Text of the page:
As I sat next to him through the remainder of the night, his breathing became far less labored with each hour that passed.
Then morning came.
His beautiful, pale blue eyes opened.
When he looked around the room that morning;
Peace replaced those pained, furrowed brows.
Peace replaced the look of pain on his face.
I knew he had been held in the arms of God through those hours.
God sat right by us and never left.
Joy replaced fear.
Faith replaced doubt.
People from all over the country had been praying for him and there was no doubt that he had been spared.
Nathan was released to go home a few days later.
When he had been home about week and a half, his wounds were healing so quickly that the Burn Unit doctor released him to go back to work on light duty! We were amazed, once again, at the healing hand of God.
Those earlier promptings and nudges, they were, they are: a gift, precious and rare though they are. I was not the only one that received them, they had been given to his friends, his fiance’, to the staff and to Nathan himself. God was there all along, guiding and directing everyone’s steps to be at the places He wanted them to be. We are so thankful for His hand that held us up during those hours, days and weeks.
We were soberly reminded, within weeks after Nathan came home for the second time, that not every motorcycle accident has the same outcome. There are times when God has a different plan and not every family get’s to welcome their loved one home.
Nathan and Kim attended the funeral of a young co-worker who was not so fortunate. He also, was a young man, a husband and father leaving behind a wife and a three year old daughter. Although they were at a funeral, Nathan said there was joyful celebration within the walls of the church because this man knew the Lord. This husband and father had a deep relationship with God and everyone talked about it that day. Nathan worshiped while remembering.
Nathan raised his hands with a thankful heart for the gift that was granted to him.
What the enemy meant for harm, God determined for good.
When thinking back, asking to be broken and pruned was and is just as certain a gift. God heard me. It is having an impact on my life as He continues the work He started in me, even as I write. These words are not perfect, and neither am I and all the more reason for Him to show up. I find healing is taking root; deep and firm. In these broken places, these pruned areas are where God pours himself into; the fragmented, raw edges of our lives.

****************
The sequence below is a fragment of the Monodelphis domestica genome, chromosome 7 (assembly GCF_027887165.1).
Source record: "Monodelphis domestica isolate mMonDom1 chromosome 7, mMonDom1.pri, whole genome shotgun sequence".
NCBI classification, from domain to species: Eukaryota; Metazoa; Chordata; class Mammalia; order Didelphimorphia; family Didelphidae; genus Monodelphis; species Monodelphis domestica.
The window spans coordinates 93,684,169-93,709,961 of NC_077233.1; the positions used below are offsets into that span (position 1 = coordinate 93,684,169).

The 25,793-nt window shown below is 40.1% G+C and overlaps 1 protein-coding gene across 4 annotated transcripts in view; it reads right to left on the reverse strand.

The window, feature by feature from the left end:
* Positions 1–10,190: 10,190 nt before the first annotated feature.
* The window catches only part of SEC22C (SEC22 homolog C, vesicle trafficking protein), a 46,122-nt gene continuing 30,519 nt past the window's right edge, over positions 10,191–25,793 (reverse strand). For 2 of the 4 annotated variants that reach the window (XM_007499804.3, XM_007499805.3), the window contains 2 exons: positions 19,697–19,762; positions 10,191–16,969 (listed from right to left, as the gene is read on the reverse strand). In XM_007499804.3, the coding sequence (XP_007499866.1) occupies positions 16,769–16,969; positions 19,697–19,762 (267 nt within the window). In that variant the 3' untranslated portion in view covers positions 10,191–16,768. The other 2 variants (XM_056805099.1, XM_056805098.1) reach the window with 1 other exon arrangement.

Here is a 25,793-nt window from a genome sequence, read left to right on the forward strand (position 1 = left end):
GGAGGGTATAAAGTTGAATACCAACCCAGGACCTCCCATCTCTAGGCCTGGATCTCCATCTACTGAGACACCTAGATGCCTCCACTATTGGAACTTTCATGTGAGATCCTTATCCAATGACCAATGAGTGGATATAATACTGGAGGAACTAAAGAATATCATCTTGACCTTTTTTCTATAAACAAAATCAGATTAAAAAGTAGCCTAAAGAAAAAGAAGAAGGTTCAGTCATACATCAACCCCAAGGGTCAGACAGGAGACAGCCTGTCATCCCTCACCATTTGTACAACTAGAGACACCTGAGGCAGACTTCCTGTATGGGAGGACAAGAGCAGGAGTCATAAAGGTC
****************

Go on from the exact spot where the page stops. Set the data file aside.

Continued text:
He is the balm.
He is the ointment.
I walk over to my back window and feel the rich deep warmth of the sun. As I look out over the grassy knoll beyond my back gate I see the sun’s rays glistening through the leaves on the tree and remember back many months ago to the short two word prayer I prayed. A miraculous thought rises up and meets me here;
Welcome to my Blog!
This is a candid and personal view of how, at times, we sit and try to "direct" our lives. While we certainly have many choices and decisions to make, do we have the entire script to adequately make all decisions on our own? It is interesting to me how many times I find myself directing "scenes" and "locations" that fall short of the plot of the "story" that was intended for me. I share these writings with you from my heart!
I encourage your feedback and opinions on my writing. I would also love to hear about you and your life experiences you have had as you journey through the pages of your life's story.
Please know that I retain all rights to the content on my blog. All articles and images here cannot be reprinted or distributed without my prior written permission.
I hope you enjoy my blog!
Bethany R. Jackson
" Just write...." I heard three years ago at the first writer's meeting I attended since moving to Oregon. I was challenged and encouraged by the group's director, Cornelia Becker Seignuer, to begin the journey of writing my story. Each of us have one.
"Feel the Fear and Do it Anyway"...was the title of a book that was suggested that I read, even more years ago, by another very dear friend named Char. Char still blesses me with the tender heart she has for others.
Trust those that God has brought into your lives to bless you when they see something in you that you don't yet see in yourself. Feel the Fear and Do it Anyway.... Just Write!
You too...have a story,